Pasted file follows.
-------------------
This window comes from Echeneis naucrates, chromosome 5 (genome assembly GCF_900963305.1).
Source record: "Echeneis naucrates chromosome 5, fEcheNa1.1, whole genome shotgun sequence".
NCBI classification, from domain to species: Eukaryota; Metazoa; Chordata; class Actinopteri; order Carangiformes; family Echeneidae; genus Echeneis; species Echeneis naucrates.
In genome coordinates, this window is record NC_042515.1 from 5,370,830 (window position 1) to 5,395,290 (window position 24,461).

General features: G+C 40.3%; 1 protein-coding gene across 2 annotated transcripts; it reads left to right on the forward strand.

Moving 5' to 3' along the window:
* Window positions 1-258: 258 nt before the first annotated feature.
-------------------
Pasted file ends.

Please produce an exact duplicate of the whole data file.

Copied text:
This window comes from Echeneis naucrates, chromosome 5 (genome assembly GCF_900963305.1).
Source record: "Echeneis naucrates chromosome 5, fEcheNa1.1, whole genome shotgun sequence".
NCBI classification, from domain to species: Eukaryota; Metazoa; Chordata; class Actinopteri; order Carangiformes; family Echeneidae; genus Echeneis; species Echeneis naucrates.
In genome coordinates, this window is record NC_042515.1 from 5,370,830 (window position 1) to 5,395,290 (window position 24,461).

General features: G+C 40.3%; 1 protein-coding gene across 2 annotated transcripts; it reads left to right on the forward strand.

Moving 5' to 3' along the window:
* Window positions 1-258: 258 nt before the first annotated feature.